The Commission refused to rule on SCAPO’s claim that La Republique du Cameroun had “forcefully and unlawfully annexed” Southern Cameroons and “… established its colonial rule there, complete with its structures, and its administrative, military and police personnel, applying a system and operating in a language alien to the Southern Cameroon, … and continues to exercise a colonial sovereignty over Southern Cameroon to this day.”
This refusal “to adjudicate on the legality of those events” was not due to the alleged “Baselessness of the SCAPO claim as the government of Cameroon now claims but solely because the commission found itself incompetent “due to limitation imposed on its jurisdiction rationae temporis” – limitations that are outlined in great detail in the commission’s ruling.
The Right to Self Determination
On this key issue of the SCAPO case, the Republic Cameroon was forced to go against its long-standing “one and indivisible” stance, and conceded that there were indeed conditions that would legitimately force Southern Cameroons to leave the union:
“[t]he self determination of the “people” of Southern Cameroon… would be understandable where there are tangible evidence of massive violations of human rights, and where there is evidence
ascertaining the refusal of the nationals of Southern Cameroon, the right to take part in the management of public affairs of the State of Cameroon. There is no such proof..."
A significant concession, if ever there was one, which the commission did not fail to notice, pointing out that “In their submission, the Respondent State implicitly accepted that self determination may be exercisable by the Complainants on condition that they establish cases of massive violations of human rights, or denial of participation in public affairs.”
In the end, though, the commission rejected self determination through secession arguing that the violations of Articles 1, 2, 4, 5, 6, 7, 11, 19 and 26 of the Charter committed by the Republic of Cameroon had not yet met the threshold for secession.
Nonetheless, this key victory by the Republic of Cameroon was put in check by a stinging rebuke from the Commission:
“The Commission, however, finds also that the Respondent State violated various rights protected by the African Charter in respect of Southern Cameroonians. It urges the Respondent State to address the grievances expressed by the Southern Cameroonians through its democratic institutions.
The 1993 Buea and 1994 Bamenda Anglophone conferences raised constitutional and human rights issues which have been a matter of concern to a sizable section of the Southern Cameroonian population for quite a long time. The demand for these rights has led to civil unrest, demonstrations, arrests, detention, and the deaths of various people, which culminated in the demand for secession.”
The Commission concluded by once again poking the Republic of Cameroon with a series of recommendations that asked it to clean up its act towards Cameroon’s English language community.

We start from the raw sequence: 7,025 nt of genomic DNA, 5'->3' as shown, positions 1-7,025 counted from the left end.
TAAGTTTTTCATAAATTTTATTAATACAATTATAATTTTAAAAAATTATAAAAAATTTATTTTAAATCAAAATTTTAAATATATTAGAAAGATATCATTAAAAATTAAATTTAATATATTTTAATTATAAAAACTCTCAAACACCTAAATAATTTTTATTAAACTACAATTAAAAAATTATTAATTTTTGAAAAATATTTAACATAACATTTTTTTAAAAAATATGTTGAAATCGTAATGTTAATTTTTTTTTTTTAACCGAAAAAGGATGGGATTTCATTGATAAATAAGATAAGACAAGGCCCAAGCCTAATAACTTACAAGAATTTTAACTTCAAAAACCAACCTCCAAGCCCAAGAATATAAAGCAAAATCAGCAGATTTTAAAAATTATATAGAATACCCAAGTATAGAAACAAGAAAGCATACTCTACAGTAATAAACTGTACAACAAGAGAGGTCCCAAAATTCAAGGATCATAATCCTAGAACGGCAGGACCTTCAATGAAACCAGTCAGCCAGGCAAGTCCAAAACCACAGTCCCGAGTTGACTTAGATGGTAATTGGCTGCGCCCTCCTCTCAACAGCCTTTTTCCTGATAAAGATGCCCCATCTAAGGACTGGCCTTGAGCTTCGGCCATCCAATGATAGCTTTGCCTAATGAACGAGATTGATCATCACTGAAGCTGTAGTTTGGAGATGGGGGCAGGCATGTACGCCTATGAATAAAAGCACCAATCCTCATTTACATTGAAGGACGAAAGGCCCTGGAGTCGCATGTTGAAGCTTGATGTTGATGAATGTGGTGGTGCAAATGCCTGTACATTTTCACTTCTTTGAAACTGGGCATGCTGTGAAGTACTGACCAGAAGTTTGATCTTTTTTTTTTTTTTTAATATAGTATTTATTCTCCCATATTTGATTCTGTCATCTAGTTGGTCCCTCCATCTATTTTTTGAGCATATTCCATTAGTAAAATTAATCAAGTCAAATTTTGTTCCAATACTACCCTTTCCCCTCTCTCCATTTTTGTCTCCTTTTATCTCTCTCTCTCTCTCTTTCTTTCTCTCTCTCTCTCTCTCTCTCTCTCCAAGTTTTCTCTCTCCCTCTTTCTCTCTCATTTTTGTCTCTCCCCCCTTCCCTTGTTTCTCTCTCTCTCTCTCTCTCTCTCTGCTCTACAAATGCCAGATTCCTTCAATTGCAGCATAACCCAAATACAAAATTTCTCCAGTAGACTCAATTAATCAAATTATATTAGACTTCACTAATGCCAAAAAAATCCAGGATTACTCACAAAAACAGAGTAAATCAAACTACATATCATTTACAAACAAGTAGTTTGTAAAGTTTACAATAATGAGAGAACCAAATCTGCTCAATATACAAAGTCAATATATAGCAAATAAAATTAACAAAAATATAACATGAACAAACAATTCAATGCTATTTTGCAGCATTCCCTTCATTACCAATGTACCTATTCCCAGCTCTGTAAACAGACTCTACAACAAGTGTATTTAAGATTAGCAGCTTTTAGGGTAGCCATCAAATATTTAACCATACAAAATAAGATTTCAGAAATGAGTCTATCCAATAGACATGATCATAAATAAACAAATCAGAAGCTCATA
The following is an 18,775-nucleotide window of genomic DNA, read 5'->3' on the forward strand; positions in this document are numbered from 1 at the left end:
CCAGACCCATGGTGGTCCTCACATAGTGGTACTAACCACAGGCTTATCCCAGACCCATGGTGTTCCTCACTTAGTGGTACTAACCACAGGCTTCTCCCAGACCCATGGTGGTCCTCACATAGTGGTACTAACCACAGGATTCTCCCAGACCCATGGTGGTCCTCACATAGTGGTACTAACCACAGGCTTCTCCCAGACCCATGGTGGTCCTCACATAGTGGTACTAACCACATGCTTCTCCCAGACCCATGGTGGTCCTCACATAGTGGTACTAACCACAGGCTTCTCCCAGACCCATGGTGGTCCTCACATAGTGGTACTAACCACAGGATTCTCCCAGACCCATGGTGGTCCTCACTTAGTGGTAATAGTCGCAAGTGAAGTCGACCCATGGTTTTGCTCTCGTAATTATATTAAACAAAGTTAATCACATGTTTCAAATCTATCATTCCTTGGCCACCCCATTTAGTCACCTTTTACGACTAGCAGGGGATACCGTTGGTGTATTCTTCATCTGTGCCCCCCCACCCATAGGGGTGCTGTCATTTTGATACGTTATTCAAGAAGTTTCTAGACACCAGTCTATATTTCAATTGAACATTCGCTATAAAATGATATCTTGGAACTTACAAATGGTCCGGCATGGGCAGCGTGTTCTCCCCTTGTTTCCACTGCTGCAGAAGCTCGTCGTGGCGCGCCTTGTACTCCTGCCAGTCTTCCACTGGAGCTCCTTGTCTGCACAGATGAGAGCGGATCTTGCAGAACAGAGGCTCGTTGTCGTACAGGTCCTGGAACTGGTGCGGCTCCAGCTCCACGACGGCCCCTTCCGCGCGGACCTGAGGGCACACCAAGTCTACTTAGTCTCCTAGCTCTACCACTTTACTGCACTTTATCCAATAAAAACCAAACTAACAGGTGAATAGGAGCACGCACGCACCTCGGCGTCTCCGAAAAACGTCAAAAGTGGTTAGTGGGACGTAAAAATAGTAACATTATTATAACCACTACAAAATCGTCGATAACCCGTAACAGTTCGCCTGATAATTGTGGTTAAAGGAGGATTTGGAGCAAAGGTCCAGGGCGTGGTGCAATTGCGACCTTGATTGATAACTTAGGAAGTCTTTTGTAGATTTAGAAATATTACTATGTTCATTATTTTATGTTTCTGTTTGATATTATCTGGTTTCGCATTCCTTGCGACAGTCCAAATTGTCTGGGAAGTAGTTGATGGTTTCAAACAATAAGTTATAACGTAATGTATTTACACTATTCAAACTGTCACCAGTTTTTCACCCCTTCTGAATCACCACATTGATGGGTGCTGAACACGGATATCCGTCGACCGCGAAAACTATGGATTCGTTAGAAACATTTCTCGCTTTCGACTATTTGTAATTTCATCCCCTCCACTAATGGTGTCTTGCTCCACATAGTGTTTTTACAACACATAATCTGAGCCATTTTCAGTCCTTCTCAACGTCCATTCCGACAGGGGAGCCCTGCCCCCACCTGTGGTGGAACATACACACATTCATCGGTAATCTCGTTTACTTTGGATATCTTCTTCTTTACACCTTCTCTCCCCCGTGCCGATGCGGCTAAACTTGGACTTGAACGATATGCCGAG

The African Commission therefore recommends as follows;
That the Respondent State
- Abolishes all discriminatory practices against people of Northwest and Southwest Cameroon, including equal usage of the English language in business transactions;
- Stops the transfer of accused persons from the Anglophone provinces for trial in the Francophone provinces;
- Ensures that every person facing criminal charges be tried under the language he/she understands. In the alternative, the Respondent State must ensure that interpreters are employed in Courts to avoid jeopardising the rights of accused persons;
- Locates national projects, equitably throughout the country, including Northwest and Southwest Cameroon, in accordance with economic viability as well as regional balance;
- Pays compensation to companies in Northwest and Southwest Cameroon, which suffered as a result of discriminatory treatment by banks;
- Enters into constructive dialogue with the Complainants, and in particular, SCNC and SCAPO to resolve the constitutional issues, as well as grievances which could threaten national unity; and
- Reforms the Higher Judicial Council, by ensuring that it is composed of personalities other than the President of the Republic, the Minister for Justice and other members of the Executive Branch.
- to transform into political parties,
- to abandon secessionism and engage in constructive dialogue with the Respondent State on the Constitutional issues and grievances.
The African Commission places its good offices at the disposal of the parties tomediate an amicable solution and to ensure the effective implementation of the above recommendations.
The African Commission requests the Parties to report on the implementation of the aforesaid recommendations within 180 days of the adoption of this decision by the AU Assembly.